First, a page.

Many will see beautiful characteristics in Christ, and will admire them; but that love which embraces his entire character, will never dwell in a heart filled with self-righteousness, will never dwell in a heart that does not realize and abhor its own sinfulness. Not to hate ourselves in sin, is not to love Jesus. Not to see our own deformity, is not to see the beauty of Christ; for it is when the heart is fully aroused to its own state of degradation that Jesus will be appreciated. The more humble our views of self, the more exalted will be our views of Christ, and the more clearly we shall discern the sacred, spotless character of our Redeemer. ST July 21, 1890, par. 3

There are many who say, “We are holy, we are sinless.” By their words they give the impression that they think themselves as good as Jesus, and some have even dared to assert that they were Christ; but even to entertain such thoughts as these is blasphemy. Not to see the marked contrast between ourselves and Jesus is not to know ourselves, and to be ignorant of our Lord. ST July 21, 1890, par. 4

Jesus died to save his people from their sins, and redemption in Christ means to cease the transgression of the law of God, and to be free from every sin; no heart that is stirred with enmity against the law of God, is in harmony with Christ, who suffered on Calvary, to vindicate and exalt the law before the universe. ST July 21, 1890, par. 5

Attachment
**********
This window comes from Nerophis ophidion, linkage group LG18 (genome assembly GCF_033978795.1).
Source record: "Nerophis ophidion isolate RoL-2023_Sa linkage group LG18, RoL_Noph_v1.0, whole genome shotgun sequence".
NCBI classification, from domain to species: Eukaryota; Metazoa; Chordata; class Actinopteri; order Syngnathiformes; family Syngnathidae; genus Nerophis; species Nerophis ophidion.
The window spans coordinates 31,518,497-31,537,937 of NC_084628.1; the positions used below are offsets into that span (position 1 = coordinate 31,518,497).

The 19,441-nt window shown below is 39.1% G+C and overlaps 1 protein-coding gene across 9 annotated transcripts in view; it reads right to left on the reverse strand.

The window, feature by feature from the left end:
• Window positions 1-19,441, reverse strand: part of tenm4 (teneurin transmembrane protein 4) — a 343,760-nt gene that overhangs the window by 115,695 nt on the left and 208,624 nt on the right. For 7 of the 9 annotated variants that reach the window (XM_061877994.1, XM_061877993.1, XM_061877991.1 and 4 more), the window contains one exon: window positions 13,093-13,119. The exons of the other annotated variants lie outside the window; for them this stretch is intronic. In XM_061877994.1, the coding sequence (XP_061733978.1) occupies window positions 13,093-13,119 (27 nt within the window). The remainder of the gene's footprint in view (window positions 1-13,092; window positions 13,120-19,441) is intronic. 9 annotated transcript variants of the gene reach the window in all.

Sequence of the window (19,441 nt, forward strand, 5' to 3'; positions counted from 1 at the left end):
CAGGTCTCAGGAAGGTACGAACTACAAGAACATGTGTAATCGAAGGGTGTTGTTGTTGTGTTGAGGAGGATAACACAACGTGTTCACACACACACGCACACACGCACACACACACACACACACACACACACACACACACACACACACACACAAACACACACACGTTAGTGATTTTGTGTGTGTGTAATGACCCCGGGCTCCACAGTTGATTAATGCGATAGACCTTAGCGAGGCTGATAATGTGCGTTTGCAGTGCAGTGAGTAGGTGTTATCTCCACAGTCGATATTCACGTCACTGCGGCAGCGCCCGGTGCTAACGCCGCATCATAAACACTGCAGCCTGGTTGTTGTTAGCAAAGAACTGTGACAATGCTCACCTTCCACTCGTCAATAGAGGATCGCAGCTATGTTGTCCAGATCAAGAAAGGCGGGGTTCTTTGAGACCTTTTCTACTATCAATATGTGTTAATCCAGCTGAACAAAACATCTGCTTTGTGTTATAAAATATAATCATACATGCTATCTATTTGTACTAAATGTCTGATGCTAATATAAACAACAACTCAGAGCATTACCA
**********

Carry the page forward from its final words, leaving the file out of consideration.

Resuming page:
Those who make bold assumptions of holiness give proof in this that they do not see themselves in the light of the law; they are not spiritually enlightened, and they do not loathe every species of selfishness and pride. From their sin-stained lips fall the contradictory utterances: “I am holy, I am sinless. Jesus teaches me that if I keep the law I am fallen from grace. The law is a yoke of bondage.” The Lord says, “Blessed are they that do his commandments, that they may have right to the tree of life, and may enter in through the gates into the city.” We should study the word of God carefully, that we may come to right decisions, and act accordingly; for then we shall obey the word and be in harmony with God's holy law. ST July 21, 1890, par. 6